This time, my own smart-alecky tendencies were largely to blame. Explanation: my friend Will works as an engineer for United Airlines, so he is able to give me so-called ‘companion passes’ that allow me to fly standby for a fraction of the normal ticket price. The ‘companion pass’ racket is a real roll of the dice— sometimes you wind up in business class; other times, you wind up not getting on the flight altogether. However, in my previous seven companion pass forays, I’d only missed one flight (and with minimal consequences), so the overall risk factor seemed pretty small.
So, I arrive at the airport on Thursday at noon, ready to try my companion-pass luck— and wind up being the only person who doesn’t make it on the plane. It’s a really lonely feeling to watch an entire crowded boarding area worth of passengers gradually make their way onboard, only to be left at the end with a vacant room behind you and a bunch of shrugging flight attendants facing you. You spend the entire boarding routine in a heightened state of Zen powerlessness, futility commanding the last straggling passengers not to show up at the gate so you can get their ticket, then gradually slouching into a soggy-beanbag-shaped crescent of defeat as they appear one by one in the closing seconds. One thing you learn from this experience is that the kind of people who show up at the gate to board an aircraft at the very last second really ARE the most disorganized goofballs that you’ll ever see in your life. It’s hard to stomach the fact that this specimen of abstracted doofus has supplanted you on the airplane until you remember that they actually bought a ticket and you didn’t.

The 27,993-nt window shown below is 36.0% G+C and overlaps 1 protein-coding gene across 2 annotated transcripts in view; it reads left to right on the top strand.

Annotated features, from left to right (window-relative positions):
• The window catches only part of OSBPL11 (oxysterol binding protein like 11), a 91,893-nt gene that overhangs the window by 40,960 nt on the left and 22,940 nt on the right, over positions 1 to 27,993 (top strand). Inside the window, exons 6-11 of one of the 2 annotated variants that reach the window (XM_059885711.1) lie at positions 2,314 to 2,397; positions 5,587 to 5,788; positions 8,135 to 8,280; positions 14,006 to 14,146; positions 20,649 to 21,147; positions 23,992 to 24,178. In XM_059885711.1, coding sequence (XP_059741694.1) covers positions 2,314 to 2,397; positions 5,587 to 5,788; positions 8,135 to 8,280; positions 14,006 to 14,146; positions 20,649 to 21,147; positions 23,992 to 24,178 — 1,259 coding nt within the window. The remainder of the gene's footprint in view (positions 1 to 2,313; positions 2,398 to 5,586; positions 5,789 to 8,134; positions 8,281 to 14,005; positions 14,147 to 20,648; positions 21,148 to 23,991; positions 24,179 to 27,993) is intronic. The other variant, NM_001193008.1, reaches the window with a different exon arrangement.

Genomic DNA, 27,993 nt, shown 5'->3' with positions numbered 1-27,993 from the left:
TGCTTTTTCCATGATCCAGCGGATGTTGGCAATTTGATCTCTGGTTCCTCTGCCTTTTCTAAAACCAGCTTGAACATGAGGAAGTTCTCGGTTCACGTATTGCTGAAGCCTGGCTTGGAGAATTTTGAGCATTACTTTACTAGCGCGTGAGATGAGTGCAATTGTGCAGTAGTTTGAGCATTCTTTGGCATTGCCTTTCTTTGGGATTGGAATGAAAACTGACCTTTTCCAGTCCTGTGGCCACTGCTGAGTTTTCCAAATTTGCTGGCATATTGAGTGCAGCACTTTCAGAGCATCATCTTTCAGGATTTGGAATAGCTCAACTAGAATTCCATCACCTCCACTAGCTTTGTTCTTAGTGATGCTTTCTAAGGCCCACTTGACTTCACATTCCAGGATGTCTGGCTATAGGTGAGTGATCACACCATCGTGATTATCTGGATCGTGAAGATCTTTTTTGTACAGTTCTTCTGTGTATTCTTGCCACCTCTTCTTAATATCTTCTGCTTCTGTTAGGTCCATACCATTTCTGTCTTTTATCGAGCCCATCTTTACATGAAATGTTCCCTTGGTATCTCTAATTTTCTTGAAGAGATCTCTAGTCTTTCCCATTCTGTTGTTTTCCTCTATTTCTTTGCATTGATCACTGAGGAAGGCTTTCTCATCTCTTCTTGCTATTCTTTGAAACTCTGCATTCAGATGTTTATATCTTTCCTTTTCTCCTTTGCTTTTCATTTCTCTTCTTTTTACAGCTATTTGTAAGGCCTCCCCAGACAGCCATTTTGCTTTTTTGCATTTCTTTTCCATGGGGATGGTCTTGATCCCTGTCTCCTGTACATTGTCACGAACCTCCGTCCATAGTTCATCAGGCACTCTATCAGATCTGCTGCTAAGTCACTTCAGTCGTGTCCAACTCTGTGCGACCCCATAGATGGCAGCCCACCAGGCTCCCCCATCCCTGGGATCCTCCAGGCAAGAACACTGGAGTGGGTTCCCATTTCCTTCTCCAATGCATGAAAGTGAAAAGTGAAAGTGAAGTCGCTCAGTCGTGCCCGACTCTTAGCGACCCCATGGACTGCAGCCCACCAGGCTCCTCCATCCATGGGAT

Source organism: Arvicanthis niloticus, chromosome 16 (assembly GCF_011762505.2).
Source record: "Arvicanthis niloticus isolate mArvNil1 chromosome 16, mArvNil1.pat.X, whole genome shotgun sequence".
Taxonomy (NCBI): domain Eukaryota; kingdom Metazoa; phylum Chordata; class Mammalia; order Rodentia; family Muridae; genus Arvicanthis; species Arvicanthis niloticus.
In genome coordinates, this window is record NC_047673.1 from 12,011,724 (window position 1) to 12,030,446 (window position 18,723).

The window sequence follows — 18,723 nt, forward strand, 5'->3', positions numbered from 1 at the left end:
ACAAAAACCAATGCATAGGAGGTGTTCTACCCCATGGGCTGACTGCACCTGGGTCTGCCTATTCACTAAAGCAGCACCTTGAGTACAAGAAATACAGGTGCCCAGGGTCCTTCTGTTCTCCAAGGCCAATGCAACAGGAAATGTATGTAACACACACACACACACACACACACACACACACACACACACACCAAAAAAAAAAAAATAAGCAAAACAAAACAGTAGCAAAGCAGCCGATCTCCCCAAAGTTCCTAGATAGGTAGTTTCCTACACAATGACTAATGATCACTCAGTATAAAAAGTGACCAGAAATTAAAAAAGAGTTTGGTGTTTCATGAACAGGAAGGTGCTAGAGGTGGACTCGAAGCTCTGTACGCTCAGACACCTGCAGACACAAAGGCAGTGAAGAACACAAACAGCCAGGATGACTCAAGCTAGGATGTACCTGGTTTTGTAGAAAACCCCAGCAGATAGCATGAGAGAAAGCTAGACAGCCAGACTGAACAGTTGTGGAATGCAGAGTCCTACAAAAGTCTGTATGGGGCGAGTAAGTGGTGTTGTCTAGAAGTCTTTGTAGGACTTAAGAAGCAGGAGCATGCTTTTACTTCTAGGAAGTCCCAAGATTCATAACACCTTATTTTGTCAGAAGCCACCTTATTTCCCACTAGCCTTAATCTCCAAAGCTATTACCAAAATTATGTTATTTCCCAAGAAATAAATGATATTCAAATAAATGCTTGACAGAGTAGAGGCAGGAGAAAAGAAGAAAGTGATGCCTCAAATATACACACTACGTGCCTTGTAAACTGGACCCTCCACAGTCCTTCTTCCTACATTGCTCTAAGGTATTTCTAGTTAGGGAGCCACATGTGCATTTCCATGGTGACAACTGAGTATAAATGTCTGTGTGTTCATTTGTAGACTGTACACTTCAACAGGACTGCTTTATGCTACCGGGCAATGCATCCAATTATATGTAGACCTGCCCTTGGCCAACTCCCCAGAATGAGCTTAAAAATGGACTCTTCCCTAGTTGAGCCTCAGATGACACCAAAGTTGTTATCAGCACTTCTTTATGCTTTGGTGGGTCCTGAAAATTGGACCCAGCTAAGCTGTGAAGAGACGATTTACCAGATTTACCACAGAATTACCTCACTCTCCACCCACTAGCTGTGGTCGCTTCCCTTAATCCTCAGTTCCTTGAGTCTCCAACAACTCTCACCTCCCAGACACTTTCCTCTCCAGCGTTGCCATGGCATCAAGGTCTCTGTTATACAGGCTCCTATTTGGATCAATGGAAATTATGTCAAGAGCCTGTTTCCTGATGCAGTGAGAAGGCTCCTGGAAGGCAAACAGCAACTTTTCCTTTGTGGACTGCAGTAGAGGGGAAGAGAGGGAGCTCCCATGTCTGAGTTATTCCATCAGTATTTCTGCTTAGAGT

Missing the one flight seemed benign enough… but then the next flight to Frankfurt was cancelled, and that’s where my troubles really began. Soon, it became apparent that I’d run into a virtual wall of oversold flights, and wouldn’t be getting out anytime soon. After having spent most of my stay in the Mission at this point, I wisely switched gears at this point and spent the next few days with my airline friend Will, who lives just 15 minutes from the airport. His place is The Libertine, a sailboat docked off the South San Francisco Marina:
His girlfriend Colleen, a flight attendant, lives in an adjacent houseboat that she calls The Sanctuary— but Will refers to as The Wild Thing— that was my home for the next three nights:
Thus began a strange three-day regimen: two trips per day to the airport that I decided to treat as though I was a devout Muslim and the airport was the local mosque— i.e. don’t question it, just do it. Stand in line, check in, robotically go through security, read Keith Richards’ Life while everyone bustlingly loads onto the plane, then stoically accept the news that the plane is full, text Will, walk out to the pickup area, jump into the van and get driven back to the marina for another few hours of rancho relaxo… then back the airport for another attempt… then off to the city for nighttime antics.
With the notable exception of these futile, ritualistic airport trips, the rest of my stay was spent in a hazy condition resembling a mixture of Gilligan’s Island and quaaludes. I made a feeble attempt to help Will with fixing up his boat, but then soon retired to a lot of this:
Here’s a typical dinner on the boat, before heading out into the city:
Finally, after a fifth failed attempt to get on a flight, my impatience and desire to see my wife and son became insurmountable, and so I jumped online in the airport… and managed to find a flight from SFO to Dusseldorf the next day for $500. Thank
Allah God for 9/11! How weird it was to enter the airport this time as a fully-entitled patron, full of all the normal assurances of boarding the plane, no longer playing the heady razor’s-edge game of airplane roulette. A mere 30 hours later, I was back in Prague, reunited with my wife and child. And then, 24 hours later, back in Berlin again.